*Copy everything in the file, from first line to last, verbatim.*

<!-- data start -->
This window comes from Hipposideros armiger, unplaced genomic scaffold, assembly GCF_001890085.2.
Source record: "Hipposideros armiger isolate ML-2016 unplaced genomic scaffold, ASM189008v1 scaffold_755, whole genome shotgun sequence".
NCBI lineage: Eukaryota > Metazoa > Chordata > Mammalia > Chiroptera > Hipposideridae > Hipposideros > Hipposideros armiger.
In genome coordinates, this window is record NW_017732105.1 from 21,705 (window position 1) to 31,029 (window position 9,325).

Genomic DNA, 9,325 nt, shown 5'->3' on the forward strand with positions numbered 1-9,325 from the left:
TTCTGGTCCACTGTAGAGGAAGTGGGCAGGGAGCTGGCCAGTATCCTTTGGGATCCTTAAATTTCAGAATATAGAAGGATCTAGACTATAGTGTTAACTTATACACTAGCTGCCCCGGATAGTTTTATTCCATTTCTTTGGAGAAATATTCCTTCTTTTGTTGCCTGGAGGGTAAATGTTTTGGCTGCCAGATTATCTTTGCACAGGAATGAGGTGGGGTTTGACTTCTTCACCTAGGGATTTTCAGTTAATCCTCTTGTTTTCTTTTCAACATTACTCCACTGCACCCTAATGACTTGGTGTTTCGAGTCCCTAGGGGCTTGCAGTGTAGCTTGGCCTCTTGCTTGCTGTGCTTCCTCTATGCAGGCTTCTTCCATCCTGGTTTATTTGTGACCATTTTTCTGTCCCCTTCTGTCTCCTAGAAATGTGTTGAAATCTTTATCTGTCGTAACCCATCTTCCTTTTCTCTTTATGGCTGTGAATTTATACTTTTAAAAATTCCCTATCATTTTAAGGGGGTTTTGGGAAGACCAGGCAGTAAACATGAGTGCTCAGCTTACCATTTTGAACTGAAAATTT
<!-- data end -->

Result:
This window comes from Hipposideros armiger, unplaced genomic scaffold, assembly GCF_001890085.2.
Source record: "Hipposideros armiger isolate ML-2016 unplaced genomic scaffold, ASM189008v1 scaffold_755, whole genome shotgun sequence".
NCBI lineage: Eukaryota > Metazoa > Chordata > Mammalia > Chiroptera > Hipposideridae > Hipposideros > Hipposideros armiger.
In genome coordinates, this window is record NW_017732105.1 from 21,705 (window position 1) to 31,029 (window position 9,325).

Genomic DNA, 9,325 nt, shown 5'->3' on the forward strand with positions numbered 1-9,325 from the left:
TTCTGGTCCACTGTAGAGGAAGTGGGCAGGGAGCTGGCCAGTATCCTTTGGGATCCTTAAATTTCAGAATATAGAAGGATCTAGACTATAGTGTTAACTTATACACTAGCTGCCCCGGATAGTTTTATTCCATTTCTTTGGAGAAATATTCCTTCTTTTGTTGCCTGGAGGGTAAATGTTTTGGCTGCCAGATTATCTTTGCACAGGAATGAGGTGGGGTTTGACTTCTTCACCTAGGGATTTTCAGTTAATCCTCTTGTTTTCTTTTCAACATTACTCCACTGCACCCTAATGACTTGGTGTTTCGAGTCCCTAGGGGCTTGCAGTGTAGCTTGGCCTCTTGCTTGCTGTGCTTCCTCTATGCAGGCTTCTTCCATCCTGGTTTATTTGTGACCATTTTTCTGTCCCCTTCTGTCTCCTAGAAATGTGTTGAAATCTTTATCTGTCGTAACCCATCTTCCTTTTCTCTTTATGGCTGTGAATTTATACTTTTAAAAATTCCCTATCATTTTAAGGGGGTTTTGGGAAGACCAGGCAGTAAACATGAGTGCTCAGCTTACCATTTTGAACTGAAAATTT